If this is your first time using RabbitMQ and you don't see the "Sent" message then you may be left scratching your head wondering what could be wrong. Maybe the broker was started without enough free disk space (by default it needs at least 200 MB free) and is therefore refusing to accept messages. Check the broker logfile to confirm and reduce the limit if necessary. The configuration file documentation will show you how to set disk_free_limit.


That's it for our producer. Our consumer listens for messages from RabbitMQ, so unlike the producer which publishes a single message, we'll keep the consumer running to listen for messages and print them out.

digraph { bgcolor=transparent; truecolor=true; rankdir=LR; node [style="filled"]; // subgraph cluster_Q1 { label="hello"; color=transparent; Q1 [label="{||||}", fillcolor="red", shape="record"]; }; C1 [label="C", fillcolor="#33ccff"]; // Q1 -> C1; }

Our second program receive.exs will receive messages from the queue and print them on the screen.

Again, first we need to connect to RabbitMQ server. The code responsible for connecting to Rabbit is the same as previously.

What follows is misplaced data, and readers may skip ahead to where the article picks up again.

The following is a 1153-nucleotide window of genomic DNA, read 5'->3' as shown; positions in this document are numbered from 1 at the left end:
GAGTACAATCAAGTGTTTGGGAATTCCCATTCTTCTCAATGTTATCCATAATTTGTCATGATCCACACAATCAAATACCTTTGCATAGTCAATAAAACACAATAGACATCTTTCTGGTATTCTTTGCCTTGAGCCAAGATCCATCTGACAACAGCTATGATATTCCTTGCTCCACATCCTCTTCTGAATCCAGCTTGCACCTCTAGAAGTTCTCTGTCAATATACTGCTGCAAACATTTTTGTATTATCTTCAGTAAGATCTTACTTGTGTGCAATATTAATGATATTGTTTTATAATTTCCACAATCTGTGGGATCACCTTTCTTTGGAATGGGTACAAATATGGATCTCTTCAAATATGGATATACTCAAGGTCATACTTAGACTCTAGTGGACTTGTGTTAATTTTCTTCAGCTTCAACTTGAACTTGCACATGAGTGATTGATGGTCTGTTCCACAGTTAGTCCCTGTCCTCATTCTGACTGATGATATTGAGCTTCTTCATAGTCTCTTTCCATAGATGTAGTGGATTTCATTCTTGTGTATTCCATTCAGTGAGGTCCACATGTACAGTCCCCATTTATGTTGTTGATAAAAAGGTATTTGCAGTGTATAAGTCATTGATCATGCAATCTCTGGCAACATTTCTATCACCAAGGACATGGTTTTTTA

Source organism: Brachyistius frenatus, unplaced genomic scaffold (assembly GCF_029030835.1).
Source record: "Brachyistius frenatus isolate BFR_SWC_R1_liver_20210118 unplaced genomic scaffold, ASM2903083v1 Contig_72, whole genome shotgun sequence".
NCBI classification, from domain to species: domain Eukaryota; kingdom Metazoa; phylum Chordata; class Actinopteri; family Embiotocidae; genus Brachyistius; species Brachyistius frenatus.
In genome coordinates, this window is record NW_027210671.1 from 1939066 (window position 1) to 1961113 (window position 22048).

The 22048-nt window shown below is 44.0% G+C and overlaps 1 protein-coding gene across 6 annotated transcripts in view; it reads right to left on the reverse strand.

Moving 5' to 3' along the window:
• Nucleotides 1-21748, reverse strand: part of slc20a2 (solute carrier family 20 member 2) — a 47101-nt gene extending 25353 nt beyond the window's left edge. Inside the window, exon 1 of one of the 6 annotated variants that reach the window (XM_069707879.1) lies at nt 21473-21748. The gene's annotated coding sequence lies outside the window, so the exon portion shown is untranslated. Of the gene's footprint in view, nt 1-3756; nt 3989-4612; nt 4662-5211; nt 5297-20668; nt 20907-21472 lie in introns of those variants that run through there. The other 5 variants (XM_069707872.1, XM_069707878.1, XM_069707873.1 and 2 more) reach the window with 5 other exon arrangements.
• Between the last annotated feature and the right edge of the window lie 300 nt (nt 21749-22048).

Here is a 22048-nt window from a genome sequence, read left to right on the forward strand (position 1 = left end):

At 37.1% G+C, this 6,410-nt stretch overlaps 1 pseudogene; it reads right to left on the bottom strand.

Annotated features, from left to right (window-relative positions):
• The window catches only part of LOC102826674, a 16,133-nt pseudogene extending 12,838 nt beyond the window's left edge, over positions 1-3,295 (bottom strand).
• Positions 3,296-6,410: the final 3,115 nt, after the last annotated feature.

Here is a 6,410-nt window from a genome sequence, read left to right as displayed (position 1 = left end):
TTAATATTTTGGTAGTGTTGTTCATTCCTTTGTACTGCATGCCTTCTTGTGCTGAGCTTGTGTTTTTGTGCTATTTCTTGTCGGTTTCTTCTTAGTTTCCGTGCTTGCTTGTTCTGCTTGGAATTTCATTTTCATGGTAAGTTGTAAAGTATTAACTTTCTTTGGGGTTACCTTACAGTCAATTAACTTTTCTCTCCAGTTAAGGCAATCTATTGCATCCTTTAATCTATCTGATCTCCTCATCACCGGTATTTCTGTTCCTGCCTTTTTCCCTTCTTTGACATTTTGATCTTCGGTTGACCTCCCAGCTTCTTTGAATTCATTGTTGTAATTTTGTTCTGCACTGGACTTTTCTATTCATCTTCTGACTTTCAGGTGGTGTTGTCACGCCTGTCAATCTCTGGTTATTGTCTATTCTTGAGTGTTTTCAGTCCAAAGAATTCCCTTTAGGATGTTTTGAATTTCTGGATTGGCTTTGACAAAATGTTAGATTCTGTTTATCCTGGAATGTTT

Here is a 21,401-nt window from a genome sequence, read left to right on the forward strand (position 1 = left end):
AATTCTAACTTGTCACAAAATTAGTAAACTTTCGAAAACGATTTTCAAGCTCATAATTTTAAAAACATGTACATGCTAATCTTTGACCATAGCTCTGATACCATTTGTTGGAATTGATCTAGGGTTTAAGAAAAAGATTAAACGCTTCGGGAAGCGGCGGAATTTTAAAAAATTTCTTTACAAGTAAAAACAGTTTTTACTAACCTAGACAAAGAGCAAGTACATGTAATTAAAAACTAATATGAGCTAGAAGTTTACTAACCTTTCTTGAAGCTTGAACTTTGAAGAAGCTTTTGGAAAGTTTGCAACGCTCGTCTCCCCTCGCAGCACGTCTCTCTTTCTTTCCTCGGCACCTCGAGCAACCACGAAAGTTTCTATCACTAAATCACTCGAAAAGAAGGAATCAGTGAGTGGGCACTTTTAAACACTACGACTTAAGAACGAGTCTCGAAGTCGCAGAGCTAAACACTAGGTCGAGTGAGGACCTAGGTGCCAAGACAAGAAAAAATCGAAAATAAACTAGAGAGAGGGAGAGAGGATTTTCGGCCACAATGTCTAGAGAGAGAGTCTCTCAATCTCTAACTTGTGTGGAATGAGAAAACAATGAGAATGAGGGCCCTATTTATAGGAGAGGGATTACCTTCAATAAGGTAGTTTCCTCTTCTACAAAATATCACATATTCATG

The next step, just like before, is to make sure that the queue exists. Creating a queue using AMQP.Queue.declare is idempotent ‒ we can run the command as many times as we like, and only one will be created.

AMQP.Queue.declare(channel, "hello")

You may ask why we declare the queue again ‒ we have already declared it in our previous code. We could avoid that if we were sure that the queue already exists. For example if send.exs program was run before. But we're not yet sure which program to run first. In such cases it's a good practice to repeat declaring the queue in both programs.

Receiving messages from the queue is more complex. It works by sending Elixir messages to an Elixir process. Whenever the client library receives a delivery from RabbitMQ, a {:basic_deliver, payload, metadata} Elixir message is sent to the specified Elixir process. We can then handle the payload and metadata any way we like. In our case we will print on the screen the contents of the message.

defmodule Receive do
  def wait_for_messages do
    receive do
      {:basic_deliver, payload, _meta} ->
        IO.puts " [x] Received #{payload}"

Next, we need to tell RabbitMQ that this particular process should receive messages from our hello queue:

                   nil, # consumer process, defaults to self()
                   no_ack: true)

For that command to succeed we must be sure that a queue which we want to subscribe to exists. Fortunately we're confident about that ‒ we've created a queue above ‒ using AMQP.Queue.declare.

Listing queues

You may wish to see what queues RabbitMQ has and how many messages are in them. You can do it (as a privileged user) using the rabbitmqctl tool:

sudo rabbitmqctl list_queues

On Windows, omit the sudo:

rabbitmqctl.bat list_queues

The no_ack parameter will be described later on.